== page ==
photo of children sorting quilting fabrics

A Guide for Teaching Kids to Quilt

Jackie White
Summer 2018

This past winter, I volunteered at a local school with a group of children who wanted to learn to quilt. This energizing class project engaged more than 20 youngsters (ages 10-11 years), taught fundamental sewing skills, and encouraged creativity.

If you are interested in working with a group of children to teach them how to quilt here are some basic directions to get you on your way. Also included are an extremely important hand out, How to Use a Sewing Machine, and a helpful mini-project, How to Make a Mug Rug, which helps the kids understand the piecing process.

photo of children stitching quilt pieces together by hand

The class started to learn to sew by hand sewing felt. They were shown how to thread a needle, tie a knot on their thread and make stitches. They made felt ornaments. The imagination of the students was incredible. Many fun embellishments were provided. We spent time going over sewing fundamentals – simply learning ‘right sides together’ took a while because the concept is different than gluing coloured paper together. My advice is take time to explain ideas and ask questions to make sure kids understand what you are trying to teach them. Visual aids are helpful.

On to the sewing machine. A lot of time – and I mean a lot – was spent learning how to use the machine. I included a How To Use a Sewing Machine handout of instructions, that outlined a series of steps for the kids to review as soon as they sat down at the machine. What happens with no instructions? If the kids forgot to put the presser foot down, they made a thread nest! I taught them to turn the hand wheel in order to get the needle down into the fabric and back up, thus doing one stitch… or else they (and I) were constantly rethreading. Do not ask how well I know this!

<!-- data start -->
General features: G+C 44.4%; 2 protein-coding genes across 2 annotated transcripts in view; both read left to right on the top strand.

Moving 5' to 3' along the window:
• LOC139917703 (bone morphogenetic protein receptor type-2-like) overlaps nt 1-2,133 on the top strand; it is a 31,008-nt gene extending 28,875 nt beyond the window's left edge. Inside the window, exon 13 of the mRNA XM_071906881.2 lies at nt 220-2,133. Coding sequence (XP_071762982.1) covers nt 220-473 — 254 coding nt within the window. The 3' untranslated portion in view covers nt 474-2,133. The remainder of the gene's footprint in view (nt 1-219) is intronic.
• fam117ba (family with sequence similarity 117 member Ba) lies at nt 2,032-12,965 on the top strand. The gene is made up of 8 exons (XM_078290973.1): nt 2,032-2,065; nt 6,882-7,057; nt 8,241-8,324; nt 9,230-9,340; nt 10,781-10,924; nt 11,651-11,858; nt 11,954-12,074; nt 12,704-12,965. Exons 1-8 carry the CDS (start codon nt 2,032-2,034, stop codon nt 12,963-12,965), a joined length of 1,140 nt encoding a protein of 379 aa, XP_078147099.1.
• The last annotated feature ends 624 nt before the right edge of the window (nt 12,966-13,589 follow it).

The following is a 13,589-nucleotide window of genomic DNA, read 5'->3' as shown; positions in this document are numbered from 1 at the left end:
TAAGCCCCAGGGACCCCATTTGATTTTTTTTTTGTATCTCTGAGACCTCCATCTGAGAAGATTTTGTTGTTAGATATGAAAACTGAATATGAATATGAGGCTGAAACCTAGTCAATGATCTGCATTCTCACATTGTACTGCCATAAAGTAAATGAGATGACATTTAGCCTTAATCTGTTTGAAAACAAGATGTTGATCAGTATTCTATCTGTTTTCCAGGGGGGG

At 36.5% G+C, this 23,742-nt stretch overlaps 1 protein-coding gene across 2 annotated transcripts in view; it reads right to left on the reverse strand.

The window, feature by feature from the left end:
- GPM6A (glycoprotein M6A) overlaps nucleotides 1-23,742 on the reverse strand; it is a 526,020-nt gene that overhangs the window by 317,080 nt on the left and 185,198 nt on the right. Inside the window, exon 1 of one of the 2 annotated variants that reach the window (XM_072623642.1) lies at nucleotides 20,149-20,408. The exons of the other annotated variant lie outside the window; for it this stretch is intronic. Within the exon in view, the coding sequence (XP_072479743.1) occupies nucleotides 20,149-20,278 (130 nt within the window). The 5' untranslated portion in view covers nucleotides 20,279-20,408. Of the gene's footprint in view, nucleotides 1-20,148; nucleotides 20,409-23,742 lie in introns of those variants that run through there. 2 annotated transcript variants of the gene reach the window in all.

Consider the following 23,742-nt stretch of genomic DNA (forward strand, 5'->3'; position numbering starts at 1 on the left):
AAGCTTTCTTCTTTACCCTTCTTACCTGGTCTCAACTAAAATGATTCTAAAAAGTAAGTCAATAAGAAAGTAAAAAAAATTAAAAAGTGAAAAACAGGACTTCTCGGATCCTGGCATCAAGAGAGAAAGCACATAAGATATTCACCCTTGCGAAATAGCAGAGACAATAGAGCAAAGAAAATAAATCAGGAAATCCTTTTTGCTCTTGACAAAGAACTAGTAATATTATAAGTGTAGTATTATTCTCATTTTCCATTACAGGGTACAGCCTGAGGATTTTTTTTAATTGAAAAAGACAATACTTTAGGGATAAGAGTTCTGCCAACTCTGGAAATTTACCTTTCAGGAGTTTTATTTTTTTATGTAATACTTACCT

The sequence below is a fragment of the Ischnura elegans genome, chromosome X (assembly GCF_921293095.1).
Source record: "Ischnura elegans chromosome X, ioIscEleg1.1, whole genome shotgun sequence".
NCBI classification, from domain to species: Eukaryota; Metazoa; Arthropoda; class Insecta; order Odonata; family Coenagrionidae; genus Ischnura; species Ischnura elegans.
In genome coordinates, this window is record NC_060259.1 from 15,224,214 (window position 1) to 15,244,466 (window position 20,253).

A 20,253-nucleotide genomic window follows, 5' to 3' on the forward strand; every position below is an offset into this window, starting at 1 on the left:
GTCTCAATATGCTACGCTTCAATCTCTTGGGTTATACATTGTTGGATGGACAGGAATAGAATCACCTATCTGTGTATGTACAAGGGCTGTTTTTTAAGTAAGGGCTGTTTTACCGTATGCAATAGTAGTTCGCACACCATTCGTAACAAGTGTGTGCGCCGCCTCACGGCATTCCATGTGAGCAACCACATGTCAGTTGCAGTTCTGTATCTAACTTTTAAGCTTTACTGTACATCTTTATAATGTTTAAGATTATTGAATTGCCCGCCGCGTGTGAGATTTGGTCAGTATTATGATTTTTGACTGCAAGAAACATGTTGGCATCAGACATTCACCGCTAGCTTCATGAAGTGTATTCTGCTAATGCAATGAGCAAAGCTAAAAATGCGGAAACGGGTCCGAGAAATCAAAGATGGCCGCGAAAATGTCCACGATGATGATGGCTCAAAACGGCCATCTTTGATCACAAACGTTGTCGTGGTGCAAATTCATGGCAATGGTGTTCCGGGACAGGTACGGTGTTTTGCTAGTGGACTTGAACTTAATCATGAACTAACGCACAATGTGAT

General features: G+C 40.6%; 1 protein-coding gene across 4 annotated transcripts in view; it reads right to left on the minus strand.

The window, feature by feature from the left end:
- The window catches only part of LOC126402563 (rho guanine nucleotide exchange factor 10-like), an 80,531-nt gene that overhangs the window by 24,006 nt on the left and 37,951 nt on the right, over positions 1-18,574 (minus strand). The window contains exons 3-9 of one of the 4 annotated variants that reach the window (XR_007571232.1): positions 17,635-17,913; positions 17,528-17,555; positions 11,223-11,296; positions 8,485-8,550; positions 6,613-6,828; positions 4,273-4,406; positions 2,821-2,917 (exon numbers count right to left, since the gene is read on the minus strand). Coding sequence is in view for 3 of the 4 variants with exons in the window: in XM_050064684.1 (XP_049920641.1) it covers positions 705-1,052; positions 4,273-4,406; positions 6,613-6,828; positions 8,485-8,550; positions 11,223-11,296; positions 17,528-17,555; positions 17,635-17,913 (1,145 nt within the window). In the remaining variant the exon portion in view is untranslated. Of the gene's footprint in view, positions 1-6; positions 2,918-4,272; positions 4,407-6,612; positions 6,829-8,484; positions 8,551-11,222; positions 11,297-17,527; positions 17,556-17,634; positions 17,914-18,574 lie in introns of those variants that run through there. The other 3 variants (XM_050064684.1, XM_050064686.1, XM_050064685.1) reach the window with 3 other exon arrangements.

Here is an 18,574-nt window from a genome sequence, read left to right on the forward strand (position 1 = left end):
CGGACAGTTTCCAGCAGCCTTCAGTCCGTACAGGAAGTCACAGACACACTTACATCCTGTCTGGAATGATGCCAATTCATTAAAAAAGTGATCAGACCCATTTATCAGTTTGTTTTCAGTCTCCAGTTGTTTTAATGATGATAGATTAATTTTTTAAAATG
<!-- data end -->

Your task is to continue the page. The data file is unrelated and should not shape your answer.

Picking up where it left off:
A great way to teach children about the sewing machine is to have them practice stitching on cardstock or thick paper to get the feel of the sewing machine and learn the mechanics. After practice, the first item they sewed on the machine was two pieces of fabric together. We followed this lesson by building a mug rug.

When it was time to make a quilt block a variety of fabrics were made available. The children had to use one particular print at least once in their block to make a theme within the quilt. I also
handed out a sheet of plain paper measuring 8.5″ x 11″. Their blocks were to be slightly larger than the sheet of paper after assembly so the paper gave the children something to visually plan their layout and constantly check the size of their block with.

It is a good reminder to have the children lay out the pieces they plan to sew beforehand so they learn how to build a block, i.e. by sewing two pieces then trimming, adding another piece, etc. Always have the children check the size to make sure it is bigger than the piece of paper.

Once they finished their blocks I sandwiched and quilted the quilt for them; however, I explained the process to the class. While quilting the piece, I stitched words throughout the quilt; they had to find all of the words when the finished quilt was returned to the classroom.

A huge thank you H.A. Kidd for sponsoring many of the supplies!

  • good, sharp, large, fabric scissors by Infiniti
  • hand needles from Unique Sewing
  • felt pieces by Kunin
  • ribbon for felt ornaments by Elan
  • thread
  • assorted fabrics.

Quilt Canada July 19-22, 2023

Quilt Canada July 19-22, 2023

Quilt Canada July 19-22, 2023 in Edmonton, Alberta